RBI Allows Lenders To Dip Further Into SLR, Assures Of Liquidity Support
The Reserve Bank of India allowed lenders to dip further into statutory liquidity reserves, to help them meet their liquidity coverage ratio requirement.
The central bank said that banks could ‘carve out’ upto 15 percent of holdings under SLR to meet their LCR requirements, compared to 13 percent earlier. The measure will help reduce the need for statutory bond requirements of banks, and increase funds available for lending to their clients.
This should supplement the ability of individual banks to avail of liquidity, if required, from the repo markets against high quality collateral. This in turn will help improve the distribution of liquidity in the financial system as a whole.Reserve Bank Of India Statement
This follows steps taken over the last few days by the RBI to ease liquidity in the market. In a release on Thursday, before markets opened, the RBI highlighted some of these steps.
The RBI said that:
- It has conducted/will be conducting open market operation in successive weeks on September 19 and Sept. 27, 2018.
- RBI has also provided a liberal infusion of liquidity through term repos in addition to the usual provision via the Liquidity Adjustment Facility.
- As of Sept. 26, banks had availed of Rs 1.88 lakh crore through term repos from the RBI.
“As a result of these steps, the system liquidity is in ample surplus.” Besides, RBI said it stands ready to meet the durable liquidity requirements of the system through various available instruments.
The RBI and capital market regulator Securities and Exchange Board of India on Sunday said they were closely monitoring activities in the financial markets and ready to take appropriate actions, if required.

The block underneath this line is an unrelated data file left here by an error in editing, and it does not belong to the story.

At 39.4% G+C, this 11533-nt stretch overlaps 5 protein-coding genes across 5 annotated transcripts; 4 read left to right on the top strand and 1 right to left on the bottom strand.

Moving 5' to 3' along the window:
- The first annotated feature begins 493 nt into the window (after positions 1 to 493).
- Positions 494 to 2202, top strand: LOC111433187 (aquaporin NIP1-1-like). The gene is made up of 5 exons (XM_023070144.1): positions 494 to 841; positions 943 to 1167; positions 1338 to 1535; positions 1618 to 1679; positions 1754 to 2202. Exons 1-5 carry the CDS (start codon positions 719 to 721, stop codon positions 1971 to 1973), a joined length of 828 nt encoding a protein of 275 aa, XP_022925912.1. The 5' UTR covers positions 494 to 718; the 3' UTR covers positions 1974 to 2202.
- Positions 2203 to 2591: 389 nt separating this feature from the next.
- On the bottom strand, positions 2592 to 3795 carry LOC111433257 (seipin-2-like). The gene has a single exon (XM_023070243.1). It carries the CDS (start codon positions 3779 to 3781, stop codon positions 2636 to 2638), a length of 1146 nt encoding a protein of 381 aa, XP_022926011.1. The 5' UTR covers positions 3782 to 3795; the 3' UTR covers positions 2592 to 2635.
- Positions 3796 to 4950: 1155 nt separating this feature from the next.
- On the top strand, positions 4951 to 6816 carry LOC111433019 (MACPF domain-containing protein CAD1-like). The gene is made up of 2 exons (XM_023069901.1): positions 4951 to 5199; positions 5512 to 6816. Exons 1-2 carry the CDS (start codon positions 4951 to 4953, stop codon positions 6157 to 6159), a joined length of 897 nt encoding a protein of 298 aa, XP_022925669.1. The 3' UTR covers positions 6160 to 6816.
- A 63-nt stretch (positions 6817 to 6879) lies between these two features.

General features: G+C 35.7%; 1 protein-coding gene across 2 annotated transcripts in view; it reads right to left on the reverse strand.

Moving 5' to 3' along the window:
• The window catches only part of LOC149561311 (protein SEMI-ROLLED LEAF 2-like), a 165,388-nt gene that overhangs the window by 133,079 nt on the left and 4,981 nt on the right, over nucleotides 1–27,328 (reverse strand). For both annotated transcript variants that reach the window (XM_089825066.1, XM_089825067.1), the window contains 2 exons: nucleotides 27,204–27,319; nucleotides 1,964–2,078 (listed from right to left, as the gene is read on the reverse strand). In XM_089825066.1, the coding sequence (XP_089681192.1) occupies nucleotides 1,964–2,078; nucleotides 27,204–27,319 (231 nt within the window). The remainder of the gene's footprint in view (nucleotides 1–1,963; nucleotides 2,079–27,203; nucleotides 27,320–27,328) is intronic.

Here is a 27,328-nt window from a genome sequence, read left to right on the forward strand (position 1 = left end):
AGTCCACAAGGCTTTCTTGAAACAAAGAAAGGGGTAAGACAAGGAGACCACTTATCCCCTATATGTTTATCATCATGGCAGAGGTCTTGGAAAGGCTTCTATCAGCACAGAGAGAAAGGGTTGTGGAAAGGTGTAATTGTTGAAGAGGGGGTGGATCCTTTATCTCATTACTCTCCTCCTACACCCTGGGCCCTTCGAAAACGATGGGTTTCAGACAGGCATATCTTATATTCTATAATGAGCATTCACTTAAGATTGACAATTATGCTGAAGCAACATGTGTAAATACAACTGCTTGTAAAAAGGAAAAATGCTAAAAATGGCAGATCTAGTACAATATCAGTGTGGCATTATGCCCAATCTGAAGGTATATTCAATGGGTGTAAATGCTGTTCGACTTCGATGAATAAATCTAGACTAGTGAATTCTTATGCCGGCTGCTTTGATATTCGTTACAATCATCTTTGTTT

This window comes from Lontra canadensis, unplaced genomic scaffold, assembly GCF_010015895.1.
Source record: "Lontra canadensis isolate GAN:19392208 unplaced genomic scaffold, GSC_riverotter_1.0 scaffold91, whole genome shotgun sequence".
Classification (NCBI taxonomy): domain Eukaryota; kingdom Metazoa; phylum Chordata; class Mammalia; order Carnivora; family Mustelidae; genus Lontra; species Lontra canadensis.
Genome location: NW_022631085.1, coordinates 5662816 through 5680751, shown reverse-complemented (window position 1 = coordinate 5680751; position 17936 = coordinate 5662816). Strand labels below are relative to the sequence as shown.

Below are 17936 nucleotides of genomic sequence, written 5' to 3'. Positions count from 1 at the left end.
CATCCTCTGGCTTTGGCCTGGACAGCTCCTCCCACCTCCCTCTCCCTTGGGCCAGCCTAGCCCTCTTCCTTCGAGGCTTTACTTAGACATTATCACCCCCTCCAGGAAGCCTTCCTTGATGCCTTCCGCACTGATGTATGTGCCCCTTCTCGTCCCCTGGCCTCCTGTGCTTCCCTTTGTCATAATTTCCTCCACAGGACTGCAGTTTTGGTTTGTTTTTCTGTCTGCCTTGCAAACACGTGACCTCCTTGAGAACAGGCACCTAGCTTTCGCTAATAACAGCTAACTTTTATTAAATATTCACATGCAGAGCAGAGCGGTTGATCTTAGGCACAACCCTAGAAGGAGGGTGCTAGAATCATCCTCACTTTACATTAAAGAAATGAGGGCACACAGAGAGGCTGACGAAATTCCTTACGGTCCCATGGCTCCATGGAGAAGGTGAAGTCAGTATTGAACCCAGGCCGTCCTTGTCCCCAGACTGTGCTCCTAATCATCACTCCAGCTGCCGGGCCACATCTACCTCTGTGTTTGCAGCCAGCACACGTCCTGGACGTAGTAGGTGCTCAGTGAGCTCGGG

The statement followed concerns that tight liquidity conditions, along with a trust deficit towards non-bank lenders, could lead to a liquidity squeeze. Banks and mutual funds have turned nervous about lending to non-banking financial companies after Infrastructure Leasing & Financial Services (IL&FS) and its subsidiaries started defaulting on debt securities, despite having strong ratings until recently.
While the RBI is taking steps to ensure that the system liquidity remains in balance, the question is whether banks will on-lend to NBFCs, said an analyst speaking on condition of anonymity.
Relaxation for liquidity coverage ratio calculations would provide immediate relief to the banking system, which has been facing tight domestic liquidity, Madhavi Arora, economist at Edelweiss Securities told Bloomberg News. She, however, added that the funding pressure faced specifically by NBFCs may require a more targeted approach from the authorities.